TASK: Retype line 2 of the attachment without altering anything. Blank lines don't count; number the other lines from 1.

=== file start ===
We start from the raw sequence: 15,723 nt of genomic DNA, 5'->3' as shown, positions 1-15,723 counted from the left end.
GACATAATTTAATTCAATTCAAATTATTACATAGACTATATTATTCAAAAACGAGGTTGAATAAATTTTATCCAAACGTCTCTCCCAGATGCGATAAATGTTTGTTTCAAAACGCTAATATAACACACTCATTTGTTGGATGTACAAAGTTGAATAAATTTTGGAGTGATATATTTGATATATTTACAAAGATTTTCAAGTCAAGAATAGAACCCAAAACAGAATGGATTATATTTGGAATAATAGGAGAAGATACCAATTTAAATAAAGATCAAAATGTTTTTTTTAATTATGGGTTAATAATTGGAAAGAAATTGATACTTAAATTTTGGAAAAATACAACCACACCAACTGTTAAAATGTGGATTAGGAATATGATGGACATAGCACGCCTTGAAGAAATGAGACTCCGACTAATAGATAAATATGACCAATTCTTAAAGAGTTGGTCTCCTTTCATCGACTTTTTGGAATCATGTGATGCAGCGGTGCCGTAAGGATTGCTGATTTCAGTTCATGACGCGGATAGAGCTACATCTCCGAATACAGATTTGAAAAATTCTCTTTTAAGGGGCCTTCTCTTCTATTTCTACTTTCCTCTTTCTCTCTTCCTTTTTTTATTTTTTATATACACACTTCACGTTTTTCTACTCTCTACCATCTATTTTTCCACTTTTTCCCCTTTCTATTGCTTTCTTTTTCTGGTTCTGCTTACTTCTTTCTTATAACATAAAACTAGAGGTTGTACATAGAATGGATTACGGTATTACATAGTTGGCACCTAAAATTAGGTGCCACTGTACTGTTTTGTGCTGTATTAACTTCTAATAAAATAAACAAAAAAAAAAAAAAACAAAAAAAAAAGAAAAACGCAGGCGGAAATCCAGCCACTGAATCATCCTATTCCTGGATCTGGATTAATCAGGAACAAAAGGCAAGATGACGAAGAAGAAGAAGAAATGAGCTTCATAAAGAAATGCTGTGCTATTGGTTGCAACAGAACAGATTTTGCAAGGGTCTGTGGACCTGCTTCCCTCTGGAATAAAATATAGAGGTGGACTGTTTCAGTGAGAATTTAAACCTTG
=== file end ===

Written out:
GACATAATTTAATTCAATTCAAATTATTACATAGACTATATTATTCAAAAACGAGGTTGAATAAATTTTATCCAAACGTCTCTCCCAGATGCGATAAATGTTTGTTTCAAAACGCTAATATAACACACTCATTTGTTGGATGTACAAAGTTGAATAAATTTTGGAGTGATATATTTGATATATTTACAAAGATTTTCAAGTCAAGAATAGAACCCAAAACAGAATGGATTATATTTGGAATAATAGGAGAAGATACCAATTTAAATAAAGATCAAAATGTTTTTTTTAATTATGGGTTAATAATTGGAAAGAAATTGATACTTAAATTTTGGAAAAATACAACCACACCAACTGTTAAAATGTGGATTAGGAATATGATGGACATAGCACGCCTTGAAGAAATGAGACTCCGACTAATAGATAAATATGACCAATTCTTAAAGAGTTGGTCTCCTTTCATCGACTTTTTGGAATCATGTGATGCAGCGGTGCCGTAAGGATTGCTGATTTCAGTTCATGACGCGGATAGAGCTACATCTCCGAATACAGATTTGAAAAATTCTCTTTTAAGGGGCCTTCTCTTCTATTTCTACTTTCCTCTTTCTCTCTTCCTTTTTTTATTTTTTATATACACACTTCACGTTTTTCTACTCTCTACCATCTATTTTTCCACTTTTTCCCCTTTCTATTGCTTTCTTTTTCTGGTTCTGCTTACTTCTTTCTTATAACATAAAACTAGAGGTTGTACATAGAATGGATTACGGTATTACATAGTTGGCACCTAAAATTAGGTGCCACTGTACTGTTTTGTGCTGTATTAACTTCTAATAAAATAAACAAAAAAAAAAAAAAACAAAAAAAAAAGAAAAACGCAGGCGGAAATCCAGCCACTGAATCATCCTATTCCTGGATCTGGATTAATCAGGAACAAAAGGCAAGATGACGAAGAAGAAGAAGAAATGAGCTTCATAAAGAAATGCTGTGCTATTGGTTGCAACAGAACAGATTTTGCAAGGGTCTGTGGACCTGCTTCCCTCTGGAATAAAATATAGAGGTGGACTGTTTCAGTGAGAATTTAAACCTTG